Apart from lament, you and I are robbed of our true identity before God. We remain unaware of the depth of our fallen identities as sinners and blind to the reality and depth of the costly forgiveness that is offered to us through Jesus Christ.

The laments of Scripture can help us relearn this lost language. Characters like Job, David, Jeremiah, and even Jesus provide us with paradigms of lament.

This book is simply an attempt to look at their lives and listen to their laments. This is not a book about some new way to get what we want from God. Rather, it is a biblical exploration of the spiritual lives of broken men who gave up all they ever wanted to discover what it was that God wanted most to give.”

“The truth is that there are such things as Christian tears, and too few of us ever weep them.”  (John R. W. Stott)

“Entrust the past to God’s mercy, the present to His love, and the future to His providence.” (St. Augustine, from Confessions)


P.S. A personal note about the format of my blog…

Some may wonder why it is so often filled with quotes from other Christian leaders and writers – both past and present. I realize that most blogs are filled with original thoughts (or mostly original) written by the blogger in their desire to help us understand God’s Word better. My reason for quoting others (rather than primarily writing my own thoughts) is simply because I truly do not believe that I have much of anything original worth sharing – that hasn’t been said better by others that have gone before me. But I do find great help and encouragement from very gifted pastors and leaders throughout church history whom God has used to help “explain” and“expound” God’s holy Word. Ultimately, only God’s Word is divinely inspired and fully trustworthy. Pastors’ sermons, articles, blogs and books are simply their attempt to help all of us understand better, and apply more deeplyGod’s timeless Word.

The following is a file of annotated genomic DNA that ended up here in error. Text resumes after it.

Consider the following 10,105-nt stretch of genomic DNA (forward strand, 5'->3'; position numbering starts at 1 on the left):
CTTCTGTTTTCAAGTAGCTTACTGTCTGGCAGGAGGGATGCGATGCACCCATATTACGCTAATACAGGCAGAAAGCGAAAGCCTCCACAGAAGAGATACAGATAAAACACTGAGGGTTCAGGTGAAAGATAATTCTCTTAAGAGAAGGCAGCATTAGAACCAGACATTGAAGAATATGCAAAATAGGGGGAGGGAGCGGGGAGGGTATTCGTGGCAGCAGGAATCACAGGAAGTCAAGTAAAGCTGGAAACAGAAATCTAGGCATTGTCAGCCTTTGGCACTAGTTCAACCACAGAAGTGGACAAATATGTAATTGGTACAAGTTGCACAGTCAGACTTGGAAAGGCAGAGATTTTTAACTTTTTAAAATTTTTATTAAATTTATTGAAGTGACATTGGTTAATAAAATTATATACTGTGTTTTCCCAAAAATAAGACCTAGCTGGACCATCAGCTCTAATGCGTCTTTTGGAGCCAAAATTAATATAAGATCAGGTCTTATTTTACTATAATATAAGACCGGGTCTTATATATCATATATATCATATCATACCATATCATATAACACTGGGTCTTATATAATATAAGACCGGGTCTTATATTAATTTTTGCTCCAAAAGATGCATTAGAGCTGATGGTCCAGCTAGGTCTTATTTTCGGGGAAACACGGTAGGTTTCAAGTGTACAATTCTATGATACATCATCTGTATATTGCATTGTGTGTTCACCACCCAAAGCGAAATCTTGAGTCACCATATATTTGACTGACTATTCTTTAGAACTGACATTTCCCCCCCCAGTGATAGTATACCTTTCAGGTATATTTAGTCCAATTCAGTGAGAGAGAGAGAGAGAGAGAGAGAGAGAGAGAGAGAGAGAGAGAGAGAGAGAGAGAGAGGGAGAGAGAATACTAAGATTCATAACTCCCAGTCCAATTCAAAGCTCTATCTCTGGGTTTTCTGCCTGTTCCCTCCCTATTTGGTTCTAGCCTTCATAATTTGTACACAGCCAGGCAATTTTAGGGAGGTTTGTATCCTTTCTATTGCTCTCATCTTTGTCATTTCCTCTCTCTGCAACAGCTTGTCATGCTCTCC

Quit the Sweatshop Religion Game

My question for you today is simply this:

Do you really (really?) believe that Jesus “paid it all”…and that you now (as a believer in Jesus Christ) stand before Him totally and completely forgiven and clothed in the perfect righteousness of Christ?

Here’s an excellent post I came across from Pastor Justin Buzzard on the “gospel of grace and sweatshop religion.”

The gospel of grace is the end of all sweatshop religion. We are saved by Jesus’ sweat and blood, not our own.

I think the existence of sweatshop religion can only be attributed to Satan, the Enemy of God and grace. Somehow Satan has so deceived the world that most people confuse Christianity with a sweatshop: sweating and laboring in cramped, love-less conditions in order to make a buck.

Read the Bible or hear the true gospel preached and you discover that Christianity is actually the announcement that the sweatshop is closed! God has fixed our greatest problem for us. The Son of God lived, sweat, and worked for us. Jesus did the labor that we could never do: performing perfectly for God. And along with his perfect life, his perfect performance, Jesus received the punishment we all deserve.

Instead of pridefully and sheepishly trying to make up for our very imperfect lives in the sweatshop, we are free to exit the building. Listen closely and you’ll hear the announcement made from Calvary 2,000 years ago: “It is finished!” The sweatshop is closed!

Sinner, quit the sweatshop. Your sins are forgiven. There’s a new life waiting for you.

In case you still have doubts, I challenge you to ponder deeply the following Scripture verses…

“…but He, having offered one sacrifice for sins for all time, sat down at the right hand of God.” (Hebrews 10:13 NASB)

“…He entered the holy place once for all, having obtained eternal redemption.” (Hebrews 9:12 NASB)

“…having forgiven us all our transgressions, having cancelled out the certificate of debt consisting of decrees against us and which was hostile to us; and He has taken it out of the way, having nailed it to the cross.” (Colossians 2:13b-14 NASB)